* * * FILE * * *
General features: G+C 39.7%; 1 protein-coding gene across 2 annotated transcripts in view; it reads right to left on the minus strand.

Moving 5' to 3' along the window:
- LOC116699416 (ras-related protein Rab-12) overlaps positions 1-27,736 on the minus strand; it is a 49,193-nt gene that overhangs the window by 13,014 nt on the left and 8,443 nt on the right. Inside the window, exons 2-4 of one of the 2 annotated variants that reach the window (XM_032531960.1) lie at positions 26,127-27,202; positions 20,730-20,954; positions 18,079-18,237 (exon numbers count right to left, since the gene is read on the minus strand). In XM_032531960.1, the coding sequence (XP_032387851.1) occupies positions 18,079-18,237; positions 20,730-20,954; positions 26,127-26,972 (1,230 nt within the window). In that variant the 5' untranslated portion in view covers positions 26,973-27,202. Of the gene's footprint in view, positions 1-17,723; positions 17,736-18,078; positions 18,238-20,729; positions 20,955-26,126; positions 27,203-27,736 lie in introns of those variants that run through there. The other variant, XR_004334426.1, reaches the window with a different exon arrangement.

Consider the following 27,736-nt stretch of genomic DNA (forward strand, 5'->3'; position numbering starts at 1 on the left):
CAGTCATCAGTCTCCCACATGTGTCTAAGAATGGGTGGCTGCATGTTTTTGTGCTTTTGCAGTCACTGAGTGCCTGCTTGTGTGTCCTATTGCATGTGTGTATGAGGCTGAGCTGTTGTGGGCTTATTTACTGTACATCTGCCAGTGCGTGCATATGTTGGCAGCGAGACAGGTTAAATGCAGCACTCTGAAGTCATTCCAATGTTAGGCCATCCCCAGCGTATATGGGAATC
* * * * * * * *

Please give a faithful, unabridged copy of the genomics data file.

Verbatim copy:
General features: G+C 39.7%; 1 protein-coding gene across 2 annotated transcripts in view; it reads right to left on the minus strand.

Moving 5' to 3' along the window:
- LOC116699416 (ras-related protein Rab-12) overlaps positions 1-27,736 on the minus strand; it is a 49,193-nt gene that overhangs the window by 13,014 nt on the left and 8,443 nt on the right. Inside the window, exons 2-4 of one of the 2 annotated variants that reach the window (XM_032531960.1) lie at positions 26,127-27,202; positions 20,730-20,954; positions 18,079-18,237 (exon numbers count right to left, since the gene is read on the minus strand). In XM_032531960.1, the coding sequence (XP_032387851.1) occupies positions 18,079-18,237; positions 20,730-20,954; positions 26,127-26,972 (1,230 nt within the window). In that variant the 5' untranslated portion in view covers positions 26,973-27,202. Of the gene's footprint in view, positions 1-17,723; positions 17,736-18,078; positions 18,238-20,729; positions 20,955-26,126; positions 27,203-27,736 lie in introns of those variants that run through there. The other variant, XR_004334426.1, reaches the window with a different exon arrangement.

Consider the following 27,736-nt stretch of genomic DNA (forward strand, 5'->3'; position numbering starts at 1 on the left):
CAGTCATCAGTCTCCCACATGTGTCTAAGAATGGGTGGCTGCATGTTTTTGTGCTTTTGCAGTCACTGAGTGCCTGCTTGTGTGTCCTATTGCATGTGTGTATGAGGCTGAGCTGTTGTGGGCTTATTTACTGTACATCTGCCAGTGCGTGCATATGTTGGCAGCGAGACAGGTTAAATGCAGCACTCTGAAGTCATTCCAATGTTAGGCCATCCCCAGCGTATATGGGAATC